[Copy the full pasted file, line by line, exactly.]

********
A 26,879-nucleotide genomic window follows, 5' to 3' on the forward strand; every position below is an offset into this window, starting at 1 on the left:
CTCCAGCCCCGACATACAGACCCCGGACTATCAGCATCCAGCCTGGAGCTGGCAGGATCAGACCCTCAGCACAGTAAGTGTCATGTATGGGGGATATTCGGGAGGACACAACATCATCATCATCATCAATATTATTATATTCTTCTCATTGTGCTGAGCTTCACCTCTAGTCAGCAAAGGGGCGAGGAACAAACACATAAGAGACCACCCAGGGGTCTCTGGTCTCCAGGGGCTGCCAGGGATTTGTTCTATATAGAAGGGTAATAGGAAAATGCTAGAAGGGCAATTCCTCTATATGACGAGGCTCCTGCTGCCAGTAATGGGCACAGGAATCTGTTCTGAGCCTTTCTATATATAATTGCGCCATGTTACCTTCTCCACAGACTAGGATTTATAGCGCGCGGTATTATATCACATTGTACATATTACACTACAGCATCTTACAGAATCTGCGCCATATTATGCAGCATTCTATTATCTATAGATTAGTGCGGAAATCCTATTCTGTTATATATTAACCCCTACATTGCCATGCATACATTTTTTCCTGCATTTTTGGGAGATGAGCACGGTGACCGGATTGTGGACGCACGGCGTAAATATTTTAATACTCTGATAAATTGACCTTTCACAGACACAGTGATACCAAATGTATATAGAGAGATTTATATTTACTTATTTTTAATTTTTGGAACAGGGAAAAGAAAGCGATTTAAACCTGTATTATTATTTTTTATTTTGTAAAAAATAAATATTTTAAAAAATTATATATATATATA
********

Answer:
A 26,879-nucleotide genomic window follows, 5' to 3' on the forward strand; every position below is an offset into this window, starting at 1 on the left:
CTCCAGCCCCGACATACAGACCCCGGACTATCAGCATCCAGCCTGGAGCTGGCAGGATCAGACCCTCAGCACAGTAAGTGTCATGTATGGGGGATATTCGGGAGGACACAACATCATCATCATCATCAATATTATTATATTCTTCTCATTGTGCTGAGCTTCACCTCTAGTCAGCAAAGGGGCGAGGAACAAACACATAAGAGACCACCCAGGGGTCTCTGGTCTCCAGGGGCTGCCAGGGATTTGTTCTATATAGAAGGGTAATAGGAAAATGCTAGAAGGGCAATTCCTCTATATGACGAGGCTCCTGCTGCCAGTAATGGGCACAGGAATCTGTTCTGAGCCTTTCTATATATAATTGCGCCATGTTACCTTCTCCACAGACTAGGATTTATAGCGCGCGGTATTATATCACATTGTACATATTACACTACAGCATCTTACAGAATCTGCGCCATATTATGCAGCATTCTATTATCTATAGATTAGTGCGGAAATCCTATTCTGTTATATATTAACCCCTACATTGCCATGCATACATTTTTTCCTGCATTTTTGGGAGATGAGCACGGTGACCGGATTGTGGACGCACGGCGTAAATATTTTAATACTCTGATAAATTGACCTTTCACAGACACAGTGATACCAAATGTATATAGAGAGATTTATATTTACTTATTTTTAATTTTTGGAACAGGGAAAAGAAAGCGATTTAAACCTGTATTATTATTTTTTATTTTGTAAAAAATAAATATTTTAAAAAATTATATATATATATA